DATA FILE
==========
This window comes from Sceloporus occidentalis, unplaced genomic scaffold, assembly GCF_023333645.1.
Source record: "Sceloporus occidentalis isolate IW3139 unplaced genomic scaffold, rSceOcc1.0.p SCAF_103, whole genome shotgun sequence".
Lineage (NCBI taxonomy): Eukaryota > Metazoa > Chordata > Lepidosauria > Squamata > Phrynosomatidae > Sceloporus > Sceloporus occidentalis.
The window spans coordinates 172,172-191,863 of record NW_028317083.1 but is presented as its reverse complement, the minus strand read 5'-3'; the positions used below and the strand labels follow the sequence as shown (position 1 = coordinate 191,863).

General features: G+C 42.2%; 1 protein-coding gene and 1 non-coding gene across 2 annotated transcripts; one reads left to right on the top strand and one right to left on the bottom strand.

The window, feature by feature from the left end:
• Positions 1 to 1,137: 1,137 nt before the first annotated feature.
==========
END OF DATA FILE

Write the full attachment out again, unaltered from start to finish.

This window comes from Sceloporus occidentalis, unplaced genomic scaffold, assembly GCF_023333645.1.
Source record: "Sceloporus occidentalis isolate IW3139 unplaced genomic scaffold, rSceOcc1.0.p SCAF_103, whole genome shotgun sequence".
Lineage (NCBI taxonomy): Eukaryota > Metazoa > Chordata > Lepidosauria > Squamata > Phrynosomatidae > Sceloporus > Sceloporus occidentalis.
The window spans coordinates 172,172-191,863 of record NW_028317083.1 but is presented as its reverse complement, the minus strand read 5'-3'; the positions used below and the strand labels follow the sequence as shown (position 1 = coordinate 191,863).

General features: G+C 42.2%; 1 protein-coding gene and 1 non-coding gene across 2 annotated transcripts; one reads left to right on the top strand and one right to left on the bottom strand.

The window, feature by feature from the left end:
• Positions 1 to 1,137: 1,137 nt before the first annotated feature.